The colour palette for interior design has gone through a development. Grey, the hugely popular neutral shade, has separated out. It is as if shadowed water cleared into pure water and the particles that filtered out took on a gentle hue.
Gray has lightened into a white that is not stark, it is warm and natural, like unbleached wool, cotton or silk. The colours are not chalky pastels, they are vapours or reflections of colour. The sunrise sky’s pink, blue, green and golden washes. The new rooms are mostly soft warm white with a little colour. If the colour has a larger area in an adjacent room it is an easy shade, nothing garish, nothing loud.
Remember Harlequin of the last post? Since its publication, the motif has appeared in the feature products of Prada’s spring line and the feature wallpaper of Pierre Frey’s invitation to their Paris trade show appearance last month.
Pink is the strong highlight colour. We’re seeing mother of pearl pinks from cool mauve to balanced clears, coral pink and golden rose. One of my new Harlequin pillows combines several together.
The new green is the pale shade of the Meissen figure. The old Park Avenue colour with strange names, like Puce and Chartreuse, is newborn with the tender freshness of spring leaves as celebrated by Browning – “Nature’s first green is gold, her hardest hue to hold, the early leaf’s a flower, but only so an hour”. Observe the first birch leaves that, seen from a distance, hover around the tree in a green cloud.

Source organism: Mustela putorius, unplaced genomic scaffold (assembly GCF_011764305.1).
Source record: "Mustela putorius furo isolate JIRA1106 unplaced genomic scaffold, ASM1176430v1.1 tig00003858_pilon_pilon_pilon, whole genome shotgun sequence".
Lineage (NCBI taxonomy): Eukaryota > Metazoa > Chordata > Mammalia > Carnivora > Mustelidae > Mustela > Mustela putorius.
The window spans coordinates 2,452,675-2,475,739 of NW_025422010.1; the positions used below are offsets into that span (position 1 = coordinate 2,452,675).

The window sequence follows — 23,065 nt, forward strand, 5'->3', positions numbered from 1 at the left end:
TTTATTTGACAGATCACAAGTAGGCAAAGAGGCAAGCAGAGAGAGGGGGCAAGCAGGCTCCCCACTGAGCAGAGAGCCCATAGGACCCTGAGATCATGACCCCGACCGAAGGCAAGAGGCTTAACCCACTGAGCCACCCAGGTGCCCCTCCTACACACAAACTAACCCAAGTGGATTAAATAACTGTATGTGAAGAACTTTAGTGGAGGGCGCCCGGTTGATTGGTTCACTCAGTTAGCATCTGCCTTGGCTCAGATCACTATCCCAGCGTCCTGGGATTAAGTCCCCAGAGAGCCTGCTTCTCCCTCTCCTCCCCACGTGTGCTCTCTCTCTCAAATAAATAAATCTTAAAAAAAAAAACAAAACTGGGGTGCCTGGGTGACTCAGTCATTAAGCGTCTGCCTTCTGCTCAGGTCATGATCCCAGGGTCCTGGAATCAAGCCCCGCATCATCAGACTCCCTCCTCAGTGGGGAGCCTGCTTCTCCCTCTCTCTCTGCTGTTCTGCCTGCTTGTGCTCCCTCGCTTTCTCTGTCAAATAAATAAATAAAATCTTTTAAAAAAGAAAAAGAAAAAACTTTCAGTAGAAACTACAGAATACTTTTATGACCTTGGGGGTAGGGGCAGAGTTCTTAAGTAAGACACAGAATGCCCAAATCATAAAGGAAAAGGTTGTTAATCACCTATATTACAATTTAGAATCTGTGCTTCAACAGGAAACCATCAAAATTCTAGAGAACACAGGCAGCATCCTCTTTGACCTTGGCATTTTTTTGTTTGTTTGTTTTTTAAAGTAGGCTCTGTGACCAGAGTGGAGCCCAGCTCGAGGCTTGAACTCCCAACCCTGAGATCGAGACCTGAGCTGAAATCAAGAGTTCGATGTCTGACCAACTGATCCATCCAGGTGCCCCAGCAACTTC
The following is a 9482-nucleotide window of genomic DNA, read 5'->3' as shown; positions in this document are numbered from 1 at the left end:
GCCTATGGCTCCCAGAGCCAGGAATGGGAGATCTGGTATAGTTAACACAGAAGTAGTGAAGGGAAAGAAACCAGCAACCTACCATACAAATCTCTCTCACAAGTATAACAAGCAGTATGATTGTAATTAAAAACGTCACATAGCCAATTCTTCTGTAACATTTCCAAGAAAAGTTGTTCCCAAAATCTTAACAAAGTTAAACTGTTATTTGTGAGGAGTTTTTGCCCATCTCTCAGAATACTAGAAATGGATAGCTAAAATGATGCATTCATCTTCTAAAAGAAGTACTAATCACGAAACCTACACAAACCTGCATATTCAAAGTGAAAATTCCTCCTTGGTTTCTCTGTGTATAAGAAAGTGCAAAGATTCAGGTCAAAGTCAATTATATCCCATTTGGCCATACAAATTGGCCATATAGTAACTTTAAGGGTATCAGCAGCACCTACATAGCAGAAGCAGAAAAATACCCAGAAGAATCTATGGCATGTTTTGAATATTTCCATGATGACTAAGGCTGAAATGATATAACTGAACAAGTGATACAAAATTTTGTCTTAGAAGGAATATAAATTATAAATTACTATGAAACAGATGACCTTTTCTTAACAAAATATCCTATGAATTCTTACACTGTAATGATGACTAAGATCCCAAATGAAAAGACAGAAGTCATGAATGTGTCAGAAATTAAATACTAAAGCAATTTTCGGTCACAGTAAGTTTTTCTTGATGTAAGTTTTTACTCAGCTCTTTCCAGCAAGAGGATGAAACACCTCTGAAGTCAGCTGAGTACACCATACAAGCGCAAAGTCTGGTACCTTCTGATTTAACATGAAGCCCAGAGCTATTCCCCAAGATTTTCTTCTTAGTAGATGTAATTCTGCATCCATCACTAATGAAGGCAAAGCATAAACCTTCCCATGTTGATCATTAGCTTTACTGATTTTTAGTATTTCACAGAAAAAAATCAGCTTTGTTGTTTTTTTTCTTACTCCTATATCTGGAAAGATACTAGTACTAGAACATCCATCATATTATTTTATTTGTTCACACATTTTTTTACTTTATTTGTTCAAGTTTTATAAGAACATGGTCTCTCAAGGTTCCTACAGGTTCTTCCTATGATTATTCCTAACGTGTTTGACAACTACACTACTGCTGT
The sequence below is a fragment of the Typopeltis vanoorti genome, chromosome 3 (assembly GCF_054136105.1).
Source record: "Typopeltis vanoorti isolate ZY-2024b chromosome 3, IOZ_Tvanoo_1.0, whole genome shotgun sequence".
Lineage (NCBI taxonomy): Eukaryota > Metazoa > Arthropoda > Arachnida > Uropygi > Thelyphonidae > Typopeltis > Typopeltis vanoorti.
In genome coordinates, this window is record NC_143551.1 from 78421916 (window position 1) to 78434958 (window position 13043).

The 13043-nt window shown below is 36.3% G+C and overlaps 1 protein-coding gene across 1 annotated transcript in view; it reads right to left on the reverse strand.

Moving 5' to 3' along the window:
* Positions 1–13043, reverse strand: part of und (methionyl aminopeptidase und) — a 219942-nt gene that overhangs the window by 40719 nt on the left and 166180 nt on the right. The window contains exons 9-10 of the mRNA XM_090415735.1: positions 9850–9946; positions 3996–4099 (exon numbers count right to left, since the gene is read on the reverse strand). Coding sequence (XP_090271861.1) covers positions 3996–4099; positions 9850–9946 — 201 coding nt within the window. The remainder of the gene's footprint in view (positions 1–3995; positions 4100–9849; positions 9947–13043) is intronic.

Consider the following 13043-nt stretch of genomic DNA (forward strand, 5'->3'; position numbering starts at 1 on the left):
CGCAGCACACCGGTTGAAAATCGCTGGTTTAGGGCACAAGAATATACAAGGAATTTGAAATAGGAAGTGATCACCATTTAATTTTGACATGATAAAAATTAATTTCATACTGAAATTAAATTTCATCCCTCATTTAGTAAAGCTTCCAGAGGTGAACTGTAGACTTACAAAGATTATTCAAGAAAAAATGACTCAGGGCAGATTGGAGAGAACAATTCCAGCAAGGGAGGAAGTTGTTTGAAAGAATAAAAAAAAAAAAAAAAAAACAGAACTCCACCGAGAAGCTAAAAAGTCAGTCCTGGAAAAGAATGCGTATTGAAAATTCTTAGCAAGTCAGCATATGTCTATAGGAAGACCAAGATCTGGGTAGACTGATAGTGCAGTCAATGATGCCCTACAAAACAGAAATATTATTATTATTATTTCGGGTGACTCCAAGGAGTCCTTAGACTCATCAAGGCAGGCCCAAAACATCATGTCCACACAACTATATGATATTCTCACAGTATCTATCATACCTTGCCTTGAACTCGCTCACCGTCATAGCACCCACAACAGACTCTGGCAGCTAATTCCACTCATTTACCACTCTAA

Opals have the new palette in their flash. Blue is the surprise new colour. Watch for it to appear in soft clear shades. Fashion and design are still operating as one so you will see it there too. As a consequence of the new developments, rooms will feel inviting, gentle and permeable.
The magic is Harlequin’s, an immortal who appears and disappears and sorts out the knots that karma weaves in personal lives. Familiarity with archetypes and allegories is a well-trodden path to an active and grounded imagination, the basis for designing anything. After that we can only make our best effort!
Divas know that, given a voice, you can develop it into a singing voice, given the ability to walk you can train your steps to dance. And, as my architecture professor loved to say, exert yourself to “see what you are looking at.”
A long standing member of the American Society of Interior Designers, Lois Macaulay holds a 1st place award for residential design 2018, 2nd place for 2017 and 2 presidential citations for contributions to the profession from ASID. “I love creating beautiful settings for extraordinary women--and men,” she says. The strong fashion/design connection in these posts owes its source to her first career as a fashion designer, coordinator and national fashion magazine editor.